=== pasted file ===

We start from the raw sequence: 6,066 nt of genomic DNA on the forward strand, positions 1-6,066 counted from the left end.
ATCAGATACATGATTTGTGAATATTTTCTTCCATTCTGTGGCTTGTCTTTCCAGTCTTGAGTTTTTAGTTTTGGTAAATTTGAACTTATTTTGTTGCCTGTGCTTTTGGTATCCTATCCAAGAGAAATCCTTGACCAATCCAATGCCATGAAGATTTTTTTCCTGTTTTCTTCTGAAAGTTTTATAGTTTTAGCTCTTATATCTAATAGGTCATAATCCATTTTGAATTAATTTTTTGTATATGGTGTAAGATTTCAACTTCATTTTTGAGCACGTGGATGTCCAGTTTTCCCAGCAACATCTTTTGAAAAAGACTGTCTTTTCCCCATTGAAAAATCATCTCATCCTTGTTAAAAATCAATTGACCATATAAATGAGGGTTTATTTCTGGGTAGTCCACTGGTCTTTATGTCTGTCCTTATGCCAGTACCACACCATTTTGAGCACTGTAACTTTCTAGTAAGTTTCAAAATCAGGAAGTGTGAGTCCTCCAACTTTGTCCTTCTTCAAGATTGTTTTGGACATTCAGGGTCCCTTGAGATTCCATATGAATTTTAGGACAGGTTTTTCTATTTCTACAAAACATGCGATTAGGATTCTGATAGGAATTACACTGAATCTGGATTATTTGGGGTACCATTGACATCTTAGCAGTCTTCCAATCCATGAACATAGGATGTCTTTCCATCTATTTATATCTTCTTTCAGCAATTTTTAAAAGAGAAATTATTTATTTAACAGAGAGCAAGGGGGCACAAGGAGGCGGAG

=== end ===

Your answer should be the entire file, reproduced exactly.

We start from the raw sequence: 6,066 nt of genomic DNA on the forward strand, positions 1-6,066 counted from the left end.
ATCAGATACATGATTTGTGAATATTTTCTTCCATTCTGTGGCTTGTCTTTCCAGTCTTGAGTTTTTAGTTTTGGTAAATTTGAACTTATTTTGTTGCCTGTGCTTTTGGTATCCTATCCAAGAGAAATCCTTGACCAATCCAATGCCATGAAGATTTTTTTCCTGTTTTCTTCTGAAAGTTTTATAGTTTTAGCTCTTATATCTAATAGGTCATAATCCATTTTGAATTAATTTTTTGTATATGGTGTAAGATTTCAACTTCATTTTTGAGCACGTGGATGTCCAGTTTTCCCAGCAACATCTTTTGAAAAAGACTGTCTTTTCCCCATTGAAAAATCATCTCATCCTTGTTAAAAATCAATTGACCATATAAATGAGGGTTTATTTCTGGGTAGTCCACTGGTCTTTATGTCTGTCCTTATGCCAGTACCACACCATTTTGAGCACTGTAACTTTCTAGTAAGTTTCAAAATCAGGAAGTGTGAGTCCTCCAACTTTGTCCTTCTTCAAGATTGTTTTGGACATTCAGGGTCCCTTGAGATTCCATATGAATTTTAGGACAGGTTTTTCTATTTCTACAAAACATGCGATTAGGATTCTGATAGGAATTACACTGAATCTGGATTATTTGGGGTACCATTGACATCTTAGCAGTCTTCCAATCCATGAACATAGGATGTCTTTCCATCTATTTATATCTTCTTTCAGCAATTTTTAAAAGAGAAATTATTTATTTAACAGAGAGCAAGGGGGCACAAGGAGGCGGAG